Recap: 2023 ANA Annual Advertising and Marketing Law Conference | Faegre Drinker Biddle & Reath LLP

If artificial intelligence is so great, why can’t it reliably predict the weather?

The weekend has just closed on another very rainy Floridian ANA Masters of Advertising Law Conference (Last year we had a hurricane, so this would qualify as an uninspiring upgrade). The Masters Conference is the largest advertising, marketing and promotion law conference in the nation, bringing together major brands, storied advertising agencies, and prominent regulators to discuss cutting-edge topics impacting the industry. Each year – not by design but by happenstance – a different theme is featured. This year, to no one’s surprise, the focus was on AI.

While not every session discussed AI in depth, most speakers devoted some time to the subject throughout the 3-day event.  Panelists confronted questions like: does algorithmic bias, increasingly employed in various industries, constitute an unfair trade practice?  How will regulators view advertising claims based on next gen tech?  What copyright traps exist for the unwary utilizing AI to generate advertising content?  Are US and international privacy laws evolving fast enough to keep up with new challenges posed by AI?  And while it had nearly zero to do with AI, the conference would have felt incomplete without a discussion of what drag queens can teach advertising lawyers about intellectual property protection.  Many learned more about Cardi B’s album covers during that session than they could have imagined in their wildest dreams.

There is no doubt that AI will affect the advertising and marketing landscape for years to come.  Like the metaverse (last year’s theme) and crypto assets (the year before that), these issues are not new.  But despite AI having been around for some time, the leaps forward that generative AI applications have made this year appear poised to significantly transform the landscape of advertising content creation and delivery.  President

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Ontario Proposes Ban on Using Athletes and Celebrities in iGaming Advertising | Bennett Jones LLP

Key Takeaways

  • AGCO proposes banning the use of athletes and celebrities from internet gambling advertising and marketing in Ontario.
  • Comments can be submitted to AGCO until May 8, 2023.
  • New rules would be implemented three months after being finalized.
  • Operators and suppliers should consider the implications of the proposed ban on their existing marketing strategies.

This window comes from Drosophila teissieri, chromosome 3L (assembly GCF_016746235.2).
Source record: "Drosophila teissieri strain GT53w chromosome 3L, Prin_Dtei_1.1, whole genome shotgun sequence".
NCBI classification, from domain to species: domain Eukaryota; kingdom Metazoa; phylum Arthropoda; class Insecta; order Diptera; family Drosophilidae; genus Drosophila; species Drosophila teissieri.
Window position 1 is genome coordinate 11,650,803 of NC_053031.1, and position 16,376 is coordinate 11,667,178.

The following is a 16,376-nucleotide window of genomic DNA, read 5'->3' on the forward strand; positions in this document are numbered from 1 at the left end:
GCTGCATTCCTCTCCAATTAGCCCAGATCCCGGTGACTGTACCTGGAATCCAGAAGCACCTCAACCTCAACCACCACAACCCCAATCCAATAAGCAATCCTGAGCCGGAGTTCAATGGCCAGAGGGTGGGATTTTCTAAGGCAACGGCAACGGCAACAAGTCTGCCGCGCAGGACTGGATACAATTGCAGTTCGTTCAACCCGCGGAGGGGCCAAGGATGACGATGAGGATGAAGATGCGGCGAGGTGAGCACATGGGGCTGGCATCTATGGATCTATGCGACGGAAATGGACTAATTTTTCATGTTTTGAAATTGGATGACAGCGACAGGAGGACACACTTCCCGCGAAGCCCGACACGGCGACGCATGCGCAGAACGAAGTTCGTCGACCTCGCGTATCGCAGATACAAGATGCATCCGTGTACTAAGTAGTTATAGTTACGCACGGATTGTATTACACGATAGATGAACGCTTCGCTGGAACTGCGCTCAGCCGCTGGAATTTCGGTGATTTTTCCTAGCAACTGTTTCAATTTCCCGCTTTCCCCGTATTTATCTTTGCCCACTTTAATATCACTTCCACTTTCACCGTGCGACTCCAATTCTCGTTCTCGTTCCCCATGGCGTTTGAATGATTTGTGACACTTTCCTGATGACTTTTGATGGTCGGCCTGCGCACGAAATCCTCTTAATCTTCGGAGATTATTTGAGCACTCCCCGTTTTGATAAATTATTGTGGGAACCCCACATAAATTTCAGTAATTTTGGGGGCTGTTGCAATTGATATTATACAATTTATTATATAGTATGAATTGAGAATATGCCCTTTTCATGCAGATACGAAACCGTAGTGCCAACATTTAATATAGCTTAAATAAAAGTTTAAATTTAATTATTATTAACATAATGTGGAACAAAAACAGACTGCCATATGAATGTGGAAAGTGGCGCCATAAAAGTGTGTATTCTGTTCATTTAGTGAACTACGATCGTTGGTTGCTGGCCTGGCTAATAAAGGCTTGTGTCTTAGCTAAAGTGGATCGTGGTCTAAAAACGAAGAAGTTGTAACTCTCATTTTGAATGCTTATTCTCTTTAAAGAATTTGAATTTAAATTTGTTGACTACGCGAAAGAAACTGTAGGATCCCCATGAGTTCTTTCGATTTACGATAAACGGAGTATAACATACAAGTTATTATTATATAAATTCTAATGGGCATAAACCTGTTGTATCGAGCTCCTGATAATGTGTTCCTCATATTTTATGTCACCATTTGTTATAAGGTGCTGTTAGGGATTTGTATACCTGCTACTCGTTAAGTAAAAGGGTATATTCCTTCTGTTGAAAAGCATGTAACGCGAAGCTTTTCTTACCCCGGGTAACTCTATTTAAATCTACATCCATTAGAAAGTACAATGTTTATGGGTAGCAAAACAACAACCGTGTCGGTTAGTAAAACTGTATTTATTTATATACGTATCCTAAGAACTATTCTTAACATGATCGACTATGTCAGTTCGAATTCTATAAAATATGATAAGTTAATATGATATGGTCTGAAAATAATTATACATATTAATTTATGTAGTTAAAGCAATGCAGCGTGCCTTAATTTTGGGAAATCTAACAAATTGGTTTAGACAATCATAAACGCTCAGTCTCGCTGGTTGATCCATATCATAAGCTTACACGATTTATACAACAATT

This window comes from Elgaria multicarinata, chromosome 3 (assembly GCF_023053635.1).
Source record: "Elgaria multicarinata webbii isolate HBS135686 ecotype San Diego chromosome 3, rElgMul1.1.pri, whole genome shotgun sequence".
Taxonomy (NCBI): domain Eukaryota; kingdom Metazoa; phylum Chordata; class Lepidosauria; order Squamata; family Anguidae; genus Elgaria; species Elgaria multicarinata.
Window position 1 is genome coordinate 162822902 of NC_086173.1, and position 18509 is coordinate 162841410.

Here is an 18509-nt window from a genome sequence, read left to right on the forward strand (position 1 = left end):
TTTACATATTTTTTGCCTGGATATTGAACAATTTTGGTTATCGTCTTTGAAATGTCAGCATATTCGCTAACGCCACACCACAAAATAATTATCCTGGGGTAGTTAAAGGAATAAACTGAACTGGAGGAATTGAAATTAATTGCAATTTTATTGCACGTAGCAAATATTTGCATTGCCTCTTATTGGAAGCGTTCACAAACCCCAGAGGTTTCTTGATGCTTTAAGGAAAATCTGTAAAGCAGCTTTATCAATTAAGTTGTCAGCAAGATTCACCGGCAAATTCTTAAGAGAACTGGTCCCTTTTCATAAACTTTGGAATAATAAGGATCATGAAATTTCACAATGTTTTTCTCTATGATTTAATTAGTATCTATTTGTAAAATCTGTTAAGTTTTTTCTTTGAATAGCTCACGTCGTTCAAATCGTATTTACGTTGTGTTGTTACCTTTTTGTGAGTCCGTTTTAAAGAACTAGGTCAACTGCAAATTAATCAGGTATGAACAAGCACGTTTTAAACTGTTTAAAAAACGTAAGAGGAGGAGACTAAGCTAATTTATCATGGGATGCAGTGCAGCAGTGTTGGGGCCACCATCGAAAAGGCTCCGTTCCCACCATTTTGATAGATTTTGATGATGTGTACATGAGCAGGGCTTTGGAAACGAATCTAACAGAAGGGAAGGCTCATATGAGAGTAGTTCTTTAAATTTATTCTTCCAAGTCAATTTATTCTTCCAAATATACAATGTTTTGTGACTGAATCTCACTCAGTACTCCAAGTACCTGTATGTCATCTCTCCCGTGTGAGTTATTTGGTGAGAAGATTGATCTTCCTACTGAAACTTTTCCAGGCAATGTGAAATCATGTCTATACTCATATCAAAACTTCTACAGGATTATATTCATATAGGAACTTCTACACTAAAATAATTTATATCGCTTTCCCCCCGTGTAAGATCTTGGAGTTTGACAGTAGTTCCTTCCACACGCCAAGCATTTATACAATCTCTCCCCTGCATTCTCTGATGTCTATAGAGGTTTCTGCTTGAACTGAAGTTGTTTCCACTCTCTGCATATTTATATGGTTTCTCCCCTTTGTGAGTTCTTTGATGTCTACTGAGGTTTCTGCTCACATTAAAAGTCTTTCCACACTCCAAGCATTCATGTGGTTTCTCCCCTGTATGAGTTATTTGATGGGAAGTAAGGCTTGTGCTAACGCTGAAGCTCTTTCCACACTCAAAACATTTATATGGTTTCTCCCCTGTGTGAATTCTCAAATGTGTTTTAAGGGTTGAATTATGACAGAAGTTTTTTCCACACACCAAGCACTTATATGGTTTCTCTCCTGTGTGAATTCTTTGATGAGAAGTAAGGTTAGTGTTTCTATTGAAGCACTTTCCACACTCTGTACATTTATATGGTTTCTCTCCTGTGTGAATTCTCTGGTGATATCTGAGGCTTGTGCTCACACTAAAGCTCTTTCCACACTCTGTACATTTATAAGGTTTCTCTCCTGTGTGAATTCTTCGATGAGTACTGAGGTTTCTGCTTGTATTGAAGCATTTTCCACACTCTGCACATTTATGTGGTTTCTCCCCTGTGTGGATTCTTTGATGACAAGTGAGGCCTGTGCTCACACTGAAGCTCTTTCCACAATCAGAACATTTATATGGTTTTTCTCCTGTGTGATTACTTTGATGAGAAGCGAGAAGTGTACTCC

The Alcohol and Gaming Commission of Ontario (AGCO) is proposing to prohibit the use of athletes and celebrities from internet gambling advertising and marketing in Ontario. The AGCO says the goal is to further minimize potential harm to youth and children.

The announcement was made on April 13, 2023. The AGCO said it had, “identified advertising and marketing approaches that strongly appeal to persons who are under the legal gaming age through the use of celebrities and/or athletes.”

The proposed amended standard will:

  1. create an obligation for operators and suppliers to cease any advertising and marketing activities that use athletes, whether active or retired, in gaming marketing and advertising; and,
  2. prohibit the use of cartoon figures, symbols, role models, social media influencers, celebrities or entertainers who are reasonably expected to appeal to minors. This proposed amendment differs from the current standard, which is applicable to persons that “primarily appeal” to minors. Advertising remains a permitted activity, provided other standards are met.

Stakeholders can provide comments on the proposed changes until May 8, 2023 through the AGCO’s engagement portal. Operators and suppliers would have three months to comply with the final standard—it would take effect three months following its publication on the AGCO website.

Ontario’s iGaming market was launched on April 4, 2022—see our previous blog, Advertising and Marketing in Ontario’s New iGaming Market: Update for Private Operators, for more details. From the outset, the AGCO said it would assess and update the regulatory

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